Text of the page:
On December 20th, 2007, President Bush signed the Energy Independence Act of 2007 creating higher requirements for "tailpipe" auto emissions and calling for a tremendous increase in the use of ethanol in the coming 12 year period. The bill paves the way for investors to pursue establishing cellulosic ethanol power plants.

In 2009, Congress passed an $878 billion stimulus bill, with roughly 10% of bill's benefits designed to flow to renewable energy "shovel ready" projects. Most of the programs authorized were again focused on liquid biofuels, as well as 'clean coal' technologies, with some public expenditures in fuel cells and hydrogen or intercity rail transport projects.

With the exception of Clemson University's wind turbine research facilty located in North Charleston, South Carolina has seen very little from these government funding endeavors. 

The other top generator of CO2 in the atmosphere is the US coal burning utility industry. In spite of steady improvements in "scrubber" technologies since the adoption of the 1972 Clean Air Act, power utilities now push some 25% more CO2 into the atmosphere than they did in 1990. A single 1,000 MW coal-burning power plant pushes 6 million tons of CO2 into the atmosphere each year, according to the nation's Electric Power Research Institute. Consequently, the US is far and away the world's greatest GHG polluter, and Congress chose not to require any reductions in "smokestack" emissions as part of the Clean Energy Act of 2007.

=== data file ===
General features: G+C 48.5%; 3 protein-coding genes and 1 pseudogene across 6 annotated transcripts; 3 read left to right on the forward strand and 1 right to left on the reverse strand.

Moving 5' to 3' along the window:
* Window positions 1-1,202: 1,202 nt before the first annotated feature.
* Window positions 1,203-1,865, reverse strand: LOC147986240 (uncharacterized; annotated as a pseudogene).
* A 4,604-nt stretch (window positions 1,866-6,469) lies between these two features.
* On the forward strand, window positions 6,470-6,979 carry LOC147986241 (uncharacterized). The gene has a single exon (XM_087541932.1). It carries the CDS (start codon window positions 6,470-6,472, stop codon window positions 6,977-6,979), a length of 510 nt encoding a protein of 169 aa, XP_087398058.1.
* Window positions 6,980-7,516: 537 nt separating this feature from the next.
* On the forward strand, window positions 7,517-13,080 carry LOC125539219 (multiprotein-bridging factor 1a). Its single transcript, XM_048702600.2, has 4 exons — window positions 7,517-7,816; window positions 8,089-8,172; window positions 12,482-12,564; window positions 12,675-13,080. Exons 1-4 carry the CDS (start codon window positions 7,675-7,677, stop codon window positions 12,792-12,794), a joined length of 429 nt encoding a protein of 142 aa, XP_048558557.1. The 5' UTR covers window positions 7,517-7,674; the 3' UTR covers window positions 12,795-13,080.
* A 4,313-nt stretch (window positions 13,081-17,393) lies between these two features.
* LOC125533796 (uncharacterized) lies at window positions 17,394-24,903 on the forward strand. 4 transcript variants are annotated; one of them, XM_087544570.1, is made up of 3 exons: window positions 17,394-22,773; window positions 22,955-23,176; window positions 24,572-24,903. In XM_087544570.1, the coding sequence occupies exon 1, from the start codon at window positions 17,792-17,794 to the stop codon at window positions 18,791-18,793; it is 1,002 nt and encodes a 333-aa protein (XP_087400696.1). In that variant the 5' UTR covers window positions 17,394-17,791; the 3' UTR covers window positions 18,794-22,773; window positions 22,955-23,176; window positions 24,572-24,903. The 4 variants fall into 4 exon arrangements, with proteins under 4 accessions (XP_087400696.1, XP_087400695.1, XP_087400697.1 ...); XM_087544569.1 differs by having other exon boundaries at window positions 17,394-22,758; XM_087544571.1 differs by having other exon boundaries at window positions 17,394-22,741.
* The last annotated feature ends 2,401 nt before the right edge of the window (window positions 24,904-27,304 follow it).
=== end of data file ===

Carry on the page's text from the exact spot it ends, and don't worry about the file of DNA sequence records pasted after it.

While Governor of Texas, President Bush signed landmark legislation to advance the state's use of Wind Power. Today, Texas is the nation's leader in this category of renewable fuels. However, while in the White House, President Bush determined to not require greater advancements of renewable fuels at the expense of power generators nationally, contending that a 'one size fits all' approach would not work and therefore could not be credited within the debate on the 2007 Energy Independence Act. In the end, no progress was made to advance the role of renewables in electricity production.

 President Bush with Congressman Jim Clyburn and other Congressional Leaders at the December Signing of the 2007 Energy Independence Act

During President Obama's term, efforts to curb CO2 emissions from power generators have been defined by partisan division. Republicans express concern for price stability and consumers while Democrats advocate the imposition of a "carbon tax" on generators and consumers of power.